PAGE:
Work to resume at 60-MW Upper Trishuli 3A hydropower plant in Nepal


    Work is expected to resume in the near future at the headworks for the 60-MW Upper Trishuli 3A hydropower project located on the Trishuli River in the Nuwakot and Rasuwa districts of Bagmati zone in central Nepal, according to published reports.

    The project’s headworks are located at Salletar, 20-km north of Trishuli bazaar and construction on the project began fiscal year 2010-11.

    According to several published local reports, during the week of Jan. 1, the Nepal government directed the Nepal Army to repair the access road to the headworks and place structural protections around the site.

    The types of protections being placed around the site are not immediately available. The cost to implement the protections and the cost to repair the access road have not been publically released.

    A date has not been released for construction to resume on the headworks at the project.

    Construction at Upper Trishuli 3A stopped on April 25, 2015, after a 7.9 magnitude earthquake in Gorkha district of north-central Nepal. That seismic event and an additional earthquake on May 12 destroyed a 5-km-long section of the access road to the surge shaft, headworks, 11-kV transmission line and construction equipment.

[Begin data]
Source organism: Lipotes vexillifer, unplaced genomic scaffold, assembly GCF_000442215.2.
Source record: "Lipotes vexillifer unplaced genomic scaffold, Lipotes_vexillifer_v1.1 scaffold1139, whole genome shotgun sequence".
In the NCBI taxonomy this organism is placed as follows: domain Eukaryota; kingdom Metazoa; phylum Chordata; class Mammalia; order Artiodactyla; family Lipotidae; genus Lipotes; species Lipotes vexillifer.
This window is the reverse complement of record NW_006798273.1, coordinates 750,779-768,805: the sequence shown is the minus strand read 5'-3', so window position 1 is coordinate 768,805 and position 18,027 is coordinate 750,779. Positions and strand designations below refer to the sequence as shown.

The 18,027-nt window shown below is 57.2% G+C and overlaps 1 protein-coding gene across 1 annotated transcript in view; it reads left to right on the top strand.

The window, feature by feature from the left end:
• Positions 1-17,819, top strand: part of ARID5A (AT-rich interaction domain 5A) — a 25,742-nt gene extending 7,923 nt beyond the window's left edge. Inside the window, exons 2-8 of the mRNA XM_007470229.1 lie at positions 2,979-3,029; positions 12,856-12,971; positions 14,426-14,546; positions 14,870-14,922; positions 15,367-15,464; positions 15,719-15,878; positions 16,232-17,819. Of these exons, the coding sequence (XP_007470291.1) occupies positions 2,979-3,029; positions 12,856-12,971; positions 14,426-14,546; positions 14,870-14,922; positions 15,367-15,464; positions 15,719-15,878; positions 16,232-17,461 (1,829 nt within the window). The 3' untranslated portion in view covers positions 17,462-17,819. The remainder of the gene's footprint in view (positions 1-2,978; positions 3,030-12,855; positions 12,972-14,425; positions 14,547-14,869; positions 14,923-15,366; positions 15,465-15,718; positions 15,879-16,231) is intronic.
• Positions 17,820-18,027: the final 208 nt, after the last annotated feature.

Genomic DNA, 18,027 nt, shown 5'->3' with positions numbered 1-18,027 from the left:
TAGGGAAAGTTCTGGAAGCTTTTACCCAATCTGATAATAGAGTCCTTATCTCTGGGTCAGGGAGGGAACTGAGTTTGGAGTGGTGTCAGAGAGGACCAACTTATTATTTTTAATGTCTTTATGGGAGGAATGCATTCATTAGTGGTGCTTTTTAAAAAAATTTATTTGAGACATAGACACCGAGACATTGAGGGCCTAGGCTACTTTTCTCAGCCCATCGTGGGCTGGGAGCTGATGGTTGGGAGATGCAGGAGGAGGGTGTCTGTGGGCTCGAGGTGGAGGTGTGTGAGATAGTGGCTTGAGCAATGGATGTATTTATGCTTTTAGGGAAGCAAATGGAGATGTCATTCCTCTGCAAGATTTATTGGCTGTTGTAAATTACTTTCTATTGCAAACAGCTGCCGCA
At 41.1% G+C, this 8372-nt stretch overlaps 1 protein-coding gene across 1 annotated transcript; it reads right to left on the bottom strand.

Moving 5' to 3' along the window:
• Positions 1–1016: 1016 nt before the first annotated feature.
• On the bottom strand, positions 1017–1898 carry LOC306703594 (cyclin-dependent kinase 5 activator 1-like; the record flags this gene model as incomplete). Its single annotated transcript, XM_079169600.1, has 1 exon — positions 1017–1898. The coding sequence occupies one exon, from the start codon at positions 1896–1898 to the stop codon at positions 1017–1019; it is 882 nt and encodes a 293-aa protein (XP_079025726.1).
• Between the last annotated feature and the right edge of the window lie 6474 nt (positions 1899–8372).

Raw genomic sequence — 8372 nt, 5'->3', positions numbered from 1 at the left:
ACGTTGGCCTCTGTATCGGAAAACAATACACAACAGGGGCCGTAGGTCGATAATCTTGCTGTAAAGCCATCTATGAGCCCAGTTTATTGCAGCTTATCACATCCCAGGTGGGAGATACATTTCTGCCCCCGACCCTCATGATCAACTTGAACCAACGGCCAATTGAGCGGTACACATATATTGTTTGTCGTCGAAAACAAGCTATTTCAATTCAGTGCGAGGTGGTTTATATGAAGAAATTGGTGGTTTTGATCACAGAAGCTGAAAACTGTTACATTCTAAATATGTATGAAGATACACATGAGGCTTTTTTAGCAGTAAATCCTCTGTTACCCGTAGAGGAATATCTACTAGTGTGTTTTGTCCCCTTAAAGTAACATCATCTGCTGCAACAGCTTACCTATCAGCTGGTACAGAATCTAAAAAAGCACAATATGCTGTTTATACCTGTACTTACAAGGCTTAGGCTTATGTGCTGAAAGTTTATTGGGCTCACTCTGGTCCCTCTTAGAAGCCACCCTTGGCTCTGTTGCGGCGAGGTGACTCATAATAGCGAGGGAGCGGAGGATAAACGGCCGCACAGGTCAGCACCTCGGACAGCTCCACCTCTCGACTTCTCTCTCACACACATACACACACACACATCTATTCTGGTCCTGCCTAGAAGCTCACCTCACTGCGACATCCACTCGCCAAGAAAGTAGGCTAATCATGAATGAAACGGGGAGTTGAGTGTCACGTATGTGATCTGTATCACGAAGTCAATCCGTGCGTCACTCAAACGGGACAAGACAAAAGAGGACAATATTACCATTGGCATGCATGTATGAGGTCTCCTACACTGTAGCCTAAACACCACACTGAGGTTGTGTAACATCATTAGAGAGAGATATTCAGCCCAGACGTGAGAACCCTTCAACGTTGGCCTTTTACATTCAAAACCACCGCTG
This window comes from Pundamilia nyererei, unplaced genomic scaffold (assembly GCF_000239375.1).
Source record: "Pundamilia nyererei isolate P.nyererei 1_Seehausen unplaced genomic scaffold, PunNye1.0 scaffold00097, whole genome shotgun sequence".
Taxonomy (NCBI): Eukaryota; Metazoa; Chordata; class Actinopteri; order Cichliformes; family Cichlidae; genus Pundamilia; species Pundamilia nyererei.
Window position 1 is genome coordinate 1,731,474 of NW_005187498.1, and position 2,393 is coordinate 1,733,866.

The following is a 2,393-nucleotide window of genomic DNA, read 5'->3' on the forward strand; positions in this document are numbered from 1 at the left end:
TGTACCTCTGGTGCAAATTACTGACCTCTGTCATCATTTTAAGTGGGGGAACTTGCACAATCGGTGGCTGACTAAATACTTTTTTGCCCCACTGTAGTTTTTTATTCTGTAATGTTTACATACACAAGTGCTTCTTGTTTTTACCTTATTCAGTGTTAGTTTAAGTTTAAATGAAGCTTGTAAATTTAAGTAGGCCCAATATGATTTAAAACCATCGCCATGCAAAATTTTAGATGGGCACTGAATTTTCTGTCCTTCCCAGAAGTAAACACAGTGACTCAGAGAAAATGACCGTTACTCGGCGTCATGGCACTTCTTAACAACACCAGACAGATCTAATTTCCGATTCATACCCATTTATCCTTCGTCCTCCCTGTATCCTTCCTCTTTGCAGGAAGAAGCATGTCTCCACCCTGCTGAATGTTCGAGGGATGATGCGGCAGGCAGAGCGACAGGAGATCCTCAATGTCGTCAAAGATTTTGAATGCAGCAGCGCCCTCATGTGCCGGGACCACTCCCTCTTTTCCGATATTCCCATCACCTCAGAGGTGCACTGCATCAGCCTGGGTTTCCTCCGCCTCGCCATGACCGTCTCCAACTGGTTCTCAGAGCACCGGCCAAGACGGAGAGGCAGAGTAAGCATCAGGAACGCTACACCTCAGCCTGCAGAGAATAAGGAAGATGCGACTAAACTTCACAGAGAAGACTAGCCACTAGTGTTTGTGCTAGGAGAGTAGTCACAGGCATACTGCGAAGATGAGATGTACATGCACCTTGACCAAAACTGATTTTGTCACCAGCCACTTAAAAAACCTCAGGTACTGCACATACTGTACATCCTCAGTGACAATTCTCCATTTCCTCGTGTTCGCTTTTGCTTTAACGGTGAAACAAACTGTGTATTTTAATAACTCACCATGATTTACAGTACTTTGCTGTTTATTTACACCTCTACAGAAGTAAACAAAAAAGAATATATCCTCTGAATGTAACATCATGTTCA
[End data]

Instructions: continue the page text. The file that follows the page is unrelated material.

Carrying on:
Road access to the project’s powerhouse has been opened, but the road to the surge shaft and headworks remains impassable to necessary construction equipment and personnel, according to the project’s developer, China Gezhouba Group Company Ltd. (CGGC).

    The government of Nepal and the China Export-Import (Exim) Bank signed a memorandum of understanding on the transmission line and bay extension for the project in May 2011, according to the state-owned Nepal Electricity Authority, which owns the project.

    In August 2011, a Chinese delegation and Nepal’s government signed an agreement for the provision of a soft loan estimated at US$115 million. The concessional loan has a 1.75% annual interest rate, payable over a 25-year period including a 5-year grace period, according to published documents.

    The government of Nepal, pre-earthquake, estimated the total cost of the project at $126 million.

    A project status contract for civil, electro- and hydro-mechanical works was signed on May 28, 2010, with CGGC for $89 million.

    Current government figures say earthquakes and aftershocks at that time killed about 9,000 people and injured another 22,000 in and around Barpak, a village in Gorkha district.

    Source : Hydro World